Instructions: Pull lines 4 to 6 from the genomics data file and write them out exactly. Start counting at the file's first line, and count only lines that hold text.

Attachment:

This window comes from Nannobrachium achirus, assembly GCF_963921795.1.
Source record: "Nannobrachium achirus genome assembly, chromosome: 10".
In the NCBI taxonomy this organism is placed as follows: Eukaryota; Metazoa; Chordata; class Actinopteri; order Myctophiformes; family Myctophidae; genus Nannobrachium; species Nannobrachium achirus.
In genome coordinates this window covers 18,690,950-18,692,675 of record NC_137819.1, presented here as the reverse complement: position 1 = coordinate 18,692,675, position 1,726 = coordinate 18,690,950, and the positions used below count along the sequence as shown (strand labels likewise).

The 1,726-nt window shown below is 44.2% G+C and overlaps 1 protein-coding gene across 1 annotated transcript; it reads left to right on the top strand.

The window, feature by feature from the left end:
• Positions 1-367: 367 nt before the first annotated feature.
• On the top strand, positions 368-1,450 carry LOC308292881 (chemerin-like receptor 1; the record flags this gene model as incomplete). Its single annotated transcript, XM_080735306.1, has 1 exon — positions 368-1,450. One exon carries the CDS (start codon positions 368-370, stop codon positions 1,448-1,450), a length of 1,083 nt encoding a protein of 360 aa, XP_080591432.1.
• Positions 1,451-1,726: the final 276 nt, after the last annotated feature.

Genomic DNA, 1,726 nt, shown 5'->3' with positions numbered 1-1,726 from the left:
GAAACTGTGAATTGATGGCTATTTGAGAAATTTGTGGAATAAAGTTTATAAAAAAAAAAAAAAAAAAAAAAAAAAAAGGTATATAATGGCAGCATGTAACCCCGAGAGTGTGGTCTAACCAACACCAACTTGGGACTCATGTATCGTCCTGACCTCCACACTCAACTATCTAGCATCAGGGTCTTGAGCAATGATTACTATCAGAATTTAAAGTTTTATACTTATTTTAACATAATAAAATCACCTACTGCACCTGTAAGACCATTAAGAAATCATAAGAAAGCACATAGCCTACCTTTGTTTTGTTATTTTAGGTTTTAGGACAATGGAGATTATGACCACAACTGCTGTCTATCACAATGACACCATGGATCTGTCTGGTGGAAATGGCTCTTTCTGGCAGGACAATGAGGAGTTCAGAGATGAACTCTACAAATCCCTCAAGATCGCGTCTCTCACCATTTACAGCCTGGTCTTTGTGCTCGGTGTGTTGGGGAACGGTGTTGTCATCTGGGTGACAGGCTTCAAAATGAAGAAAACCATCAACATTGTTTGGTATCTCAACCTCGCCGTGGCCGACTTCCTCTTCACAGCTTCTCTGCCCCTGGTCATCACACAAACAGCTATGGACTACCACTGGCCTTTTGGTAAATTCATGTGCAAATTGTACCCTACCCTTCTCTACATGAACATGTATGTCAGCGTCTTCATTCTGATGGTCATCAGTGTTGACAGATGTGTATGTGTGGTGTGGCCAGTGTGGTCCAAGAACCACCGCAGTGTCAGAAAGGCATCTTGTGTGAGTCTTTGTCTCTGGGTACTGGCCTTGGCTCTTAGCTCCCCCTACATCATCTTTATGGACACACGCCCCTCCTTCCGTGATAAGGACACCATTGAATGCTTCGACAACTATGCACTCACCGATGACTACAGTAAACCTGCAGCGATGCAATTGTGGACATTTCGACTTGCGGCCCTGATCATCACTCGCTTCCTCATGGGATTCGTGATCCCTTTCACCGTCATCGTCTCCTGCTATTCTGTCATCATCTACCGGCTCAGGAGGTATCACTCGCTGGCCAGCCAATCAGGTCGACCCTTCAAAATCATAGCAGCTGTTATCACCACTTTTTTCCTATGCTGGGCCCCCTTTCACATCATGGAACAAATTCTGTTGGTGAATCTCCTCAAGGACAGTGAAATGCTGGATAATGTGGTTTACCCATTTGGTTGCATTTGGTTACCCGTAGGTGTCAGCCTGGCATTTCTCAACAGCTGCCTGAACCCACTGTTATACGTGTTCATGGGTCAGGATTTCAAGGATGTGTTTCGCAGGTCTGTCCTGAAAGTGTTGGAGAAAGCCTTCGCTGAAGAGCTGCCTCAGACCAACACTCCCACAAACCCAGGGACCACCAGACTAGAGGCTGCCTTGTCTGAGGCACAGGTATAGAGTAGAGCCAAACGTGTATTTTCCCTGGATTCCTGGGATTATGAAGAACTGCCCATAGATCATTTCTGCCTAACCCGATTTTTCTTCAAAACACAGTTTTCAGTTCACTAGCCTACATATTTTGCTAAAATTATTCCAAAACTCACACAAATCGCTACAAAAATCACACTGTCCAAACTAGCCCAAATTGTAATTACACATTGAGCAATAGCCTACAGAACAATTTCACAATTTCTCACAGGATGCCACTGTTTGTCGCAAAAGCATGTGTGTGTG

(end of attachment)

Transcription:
In genome coordinates this window covers 18,690,950-18,692,675 of record NC_137819.1, presented here as the reverse complement: position 1 = coordinate 18,692,675, position 1,726 = coordinate 18,690,950, and the positions used below count along the sequence as shown (strand labels likewise).

The 1,726-nt window shown below is 44.2% G+C and overlaps 1 protein-coding gene across 1 annotated transcript; it reads left to right on the top strand.

The window, feature by feature from the left end: